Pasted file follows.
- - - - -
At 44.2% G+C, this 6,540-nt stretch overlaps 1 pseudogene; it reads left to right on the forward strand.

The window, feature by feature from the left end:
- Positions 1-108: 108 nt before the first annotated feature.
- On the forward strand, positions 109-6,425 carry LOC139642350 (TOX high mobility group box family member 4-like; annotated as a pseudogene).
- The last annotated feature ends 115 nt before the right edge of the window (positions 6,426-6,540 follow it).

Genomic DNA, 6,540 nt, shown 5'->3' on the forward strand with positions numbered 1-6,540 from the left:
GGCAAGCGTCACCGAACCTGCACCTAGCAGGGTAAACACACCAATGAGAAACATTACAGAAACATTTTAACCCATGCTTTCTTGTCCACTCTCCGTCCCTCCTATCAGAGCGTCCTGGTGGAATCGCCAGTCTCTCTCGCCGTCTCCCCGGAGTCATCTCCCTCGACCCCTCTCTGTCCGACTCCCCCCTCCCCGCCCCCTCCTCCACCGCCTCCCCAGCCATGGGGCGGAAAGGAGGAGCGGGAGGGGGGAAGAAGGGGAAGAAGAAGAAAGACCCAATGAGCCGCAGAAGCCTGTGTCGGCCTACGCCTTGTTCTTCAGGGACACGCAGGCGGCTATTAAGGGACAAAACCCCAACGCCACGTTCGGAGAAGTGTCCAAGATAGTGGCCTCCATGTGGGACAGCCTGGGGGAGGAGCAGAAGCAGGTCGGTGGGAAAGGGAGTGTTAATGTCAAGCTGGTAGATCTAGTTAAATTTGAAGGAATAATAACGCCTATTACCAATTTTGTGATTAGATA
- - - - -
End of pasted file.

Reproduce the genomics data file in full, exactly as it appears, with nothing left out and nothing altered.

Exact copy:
At 44.2% G+C, this 6,540-nt stretch overlaps 1 pseudogene; it reads left to right on the forward strand.

The window, feature by feature from the left end:
- Positions 1-108: 108 nt before the first annotated feature.
- On the forward strand, positions 109-6,425 carry LOC139642350 (TOX high mobility group box family member 4-like; annotated as a pseudogene).
- The last annotated feature ends 115 nt before the right edge of the window (positions 6,426-6,540 follow it).

Genomic DNA, 6,540 nt, shown 5'->3' on the forward strand with positions numbered 1-6,540 from the left:
GGCAAGCGTCACCGAACCTGCACCTAGCAGGGTAAACACACCAATGAGAAACATTACAGAAACATTTTAACCCATGCTTTCTTGTCCACTCTCCGTCCCTCCTATCAGAGCGTCCTGGTGGAATCGCCAGTCTCTCTCGCCGTCTCCCCGGAGTCATCTCCCTCGACCCCTCTCTGTCCGACTCCCCCCTCCCCGCCCCCTCCTCCACCGCCTCCCCAGCCATGGGGCGGAAAGGAGGAGCGGGAGGGGGGAAGAAGGGGAAGAAGAAGAAAGACCCAATGAGCCGCAGAAGCCTGTGTCGGCCTACGCCTTGTTCTTCAGGGACACGCAGGCGGCTATTAAGGGACAAAACCCCAACGCCACGTTCGGAGAAGTGTCCAAGATAGTGGCCTCCATGTGGGACAGCCTGGGGGAGGAGCAGAAGCAGGTCGGTGGGAAAGGGAGTGTTAATGTCAAGCTGGTAGATCTAGTTAAATTTGAAGGAATAATAACGCCTATTACCAATTTTGTGATTAGATA